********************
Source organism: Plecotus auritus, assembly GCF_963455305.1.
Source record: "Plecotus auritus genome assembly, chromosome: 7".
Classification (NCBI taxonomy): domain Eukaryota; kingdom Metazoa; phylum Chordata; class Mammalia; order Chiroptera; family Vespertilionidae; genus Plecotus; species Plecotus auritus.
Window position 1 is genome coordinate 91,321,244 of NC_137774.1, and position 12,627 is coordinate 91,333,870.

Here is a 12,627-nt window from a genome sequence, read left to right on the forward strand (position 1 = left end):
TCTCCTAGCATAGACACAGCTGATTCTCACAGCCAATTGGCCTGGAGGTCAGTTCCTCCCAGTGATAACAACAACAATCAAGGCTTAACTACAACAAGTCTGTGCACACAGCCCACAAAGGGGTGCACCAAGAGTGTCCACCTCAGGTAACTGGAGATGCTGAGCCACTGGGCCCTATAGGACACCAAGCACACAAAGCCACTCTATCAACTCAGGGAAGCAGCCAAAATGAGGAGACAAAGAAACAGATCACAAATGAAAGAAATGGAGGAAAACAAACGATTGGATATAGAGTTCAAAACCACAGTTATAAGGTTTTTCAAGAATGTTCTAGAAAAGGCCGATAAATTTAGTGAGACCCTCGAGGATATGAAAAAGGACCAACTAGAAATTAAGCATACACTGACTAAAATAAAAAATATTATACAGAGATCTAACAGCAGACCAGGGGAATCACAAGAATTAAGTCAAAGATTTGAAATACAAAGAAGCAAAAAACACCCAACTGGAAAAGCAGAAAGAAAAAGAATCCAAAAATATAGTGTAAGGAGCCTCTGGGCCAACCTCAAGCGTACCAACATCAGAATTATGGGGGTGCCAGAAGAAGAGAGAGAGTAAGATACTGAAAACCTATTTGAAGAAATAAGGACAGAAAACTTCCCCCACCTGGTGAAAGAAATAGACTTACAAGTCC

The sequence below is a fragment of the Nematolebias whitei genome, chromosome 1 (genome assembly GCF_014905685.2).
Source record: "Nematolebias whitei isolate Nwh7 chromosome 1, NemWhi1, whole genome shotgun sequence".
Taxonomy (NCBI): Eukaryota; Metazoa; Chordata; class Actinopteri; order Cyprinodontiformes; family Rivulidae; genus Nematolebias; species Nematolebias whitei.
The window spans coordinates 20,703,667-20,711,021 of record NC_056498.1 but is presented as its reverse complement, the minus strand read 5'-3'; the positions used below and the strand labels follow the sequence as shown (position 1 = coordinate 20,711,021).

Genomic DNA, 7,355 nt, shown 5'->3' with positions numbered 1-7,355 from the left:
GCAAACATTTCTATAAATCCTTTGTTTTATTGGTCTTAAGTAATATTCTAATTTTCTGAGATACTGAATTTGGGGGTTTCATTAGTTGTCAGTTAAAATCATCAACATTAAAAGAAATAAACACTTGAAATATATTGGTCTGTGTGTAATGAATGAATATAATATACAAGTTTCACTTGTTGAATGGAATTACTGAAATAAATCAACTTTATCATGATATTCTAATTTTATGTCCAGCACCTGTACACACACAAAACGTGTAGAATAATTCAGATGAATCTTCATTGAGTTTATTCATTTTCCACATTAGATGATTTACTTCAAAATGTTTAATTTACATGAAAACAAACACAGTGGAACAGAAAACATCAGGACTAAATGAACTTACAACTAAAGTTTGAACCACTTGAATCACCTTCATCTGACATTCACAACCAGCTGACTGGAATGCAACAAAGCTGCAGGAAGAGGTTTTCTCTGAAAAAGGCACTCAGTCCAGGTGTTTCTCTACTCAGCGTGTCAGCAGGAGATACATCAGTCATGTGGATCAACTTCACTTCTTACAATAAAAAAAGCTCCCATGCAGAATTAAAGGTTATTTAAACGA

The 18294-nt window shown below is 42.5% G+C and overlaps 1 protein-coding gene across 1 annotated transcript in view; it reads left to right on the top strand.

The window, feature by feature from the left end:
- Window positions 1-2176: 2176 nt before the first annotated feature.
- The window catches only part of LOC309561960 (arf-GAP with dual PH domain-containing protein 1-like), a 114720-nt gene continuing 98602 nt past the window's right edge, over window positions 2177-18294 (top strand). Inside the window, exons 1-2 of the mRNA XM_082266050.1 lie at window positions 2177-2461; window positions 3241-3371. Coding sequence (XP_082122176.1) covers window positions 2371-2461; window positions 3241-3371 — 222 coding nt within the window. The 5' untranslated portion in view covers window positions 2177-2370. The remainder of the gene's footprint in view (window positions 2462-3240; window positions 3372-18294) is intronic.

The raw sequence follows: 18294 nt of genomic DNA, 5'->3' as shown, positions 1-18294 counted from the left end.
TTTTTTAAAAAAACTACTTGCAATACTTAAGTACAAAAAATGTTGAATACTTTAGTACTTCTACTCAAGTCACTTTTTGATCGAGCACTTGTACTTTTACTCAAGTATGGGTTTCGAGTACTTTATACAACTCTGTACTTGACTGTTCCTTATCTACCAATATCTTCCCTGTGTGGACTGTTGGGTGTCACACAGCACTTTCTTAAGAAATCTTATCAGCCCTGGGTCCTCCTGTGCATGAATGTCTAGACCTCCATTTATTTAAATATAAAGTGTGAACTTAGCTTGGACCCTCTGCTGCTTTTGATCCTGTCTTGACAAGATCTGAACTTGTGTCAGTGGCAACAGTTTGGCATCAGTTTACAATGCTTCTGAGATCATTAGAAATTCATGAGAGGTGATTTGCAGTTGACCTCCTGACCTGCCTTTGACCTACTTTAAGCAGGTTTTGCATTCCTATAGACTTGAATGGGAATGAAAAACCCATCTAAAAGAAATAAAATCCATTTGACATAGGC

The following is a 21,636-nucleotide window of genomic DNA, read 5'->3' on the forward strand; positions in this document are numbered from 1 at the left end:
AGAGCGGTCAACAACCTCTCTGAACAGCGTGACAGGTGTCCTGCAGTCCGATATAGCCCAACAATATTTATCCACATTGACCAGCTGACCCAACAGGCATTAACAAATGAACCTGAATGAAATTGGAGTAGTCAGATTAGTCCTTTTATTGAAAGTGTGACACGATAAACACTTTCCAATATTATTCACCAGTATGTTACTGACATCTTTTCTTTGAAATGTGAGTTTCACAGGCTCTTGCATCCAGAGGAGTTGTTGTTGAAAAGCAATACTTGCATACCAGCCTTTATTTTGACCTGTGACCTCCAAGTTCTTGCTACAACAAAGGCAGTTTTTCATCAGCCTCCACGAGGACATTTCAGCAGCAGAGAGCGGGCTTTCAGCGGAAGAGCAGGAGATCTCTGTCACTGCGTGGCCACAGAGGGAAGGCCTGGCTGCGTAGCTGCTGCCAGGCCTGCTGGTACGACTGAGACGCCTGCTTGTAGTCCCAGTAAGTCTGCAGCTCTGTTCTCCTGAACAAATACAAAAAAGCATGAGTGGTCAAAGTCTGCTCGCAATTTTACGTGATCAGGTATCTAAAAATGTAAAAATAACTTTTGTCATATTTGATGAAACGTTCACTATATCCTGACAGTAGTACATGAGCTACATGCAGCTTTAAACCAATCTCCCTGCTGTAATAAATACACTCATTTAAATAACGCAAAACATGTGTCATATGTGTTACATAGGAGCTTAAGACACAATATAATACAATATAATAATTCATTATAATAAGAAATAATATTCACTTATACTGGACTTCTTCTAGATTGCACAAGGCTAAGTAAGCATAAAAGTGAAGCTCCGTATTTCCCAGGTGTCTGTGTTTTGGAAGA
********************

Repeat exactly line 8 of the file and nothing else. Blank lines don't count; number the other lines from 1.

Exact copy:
Source record: "Nematolebias whitei isolate Nwh7 chromosome 1, NemWhi1, whole genome shotgun sequence".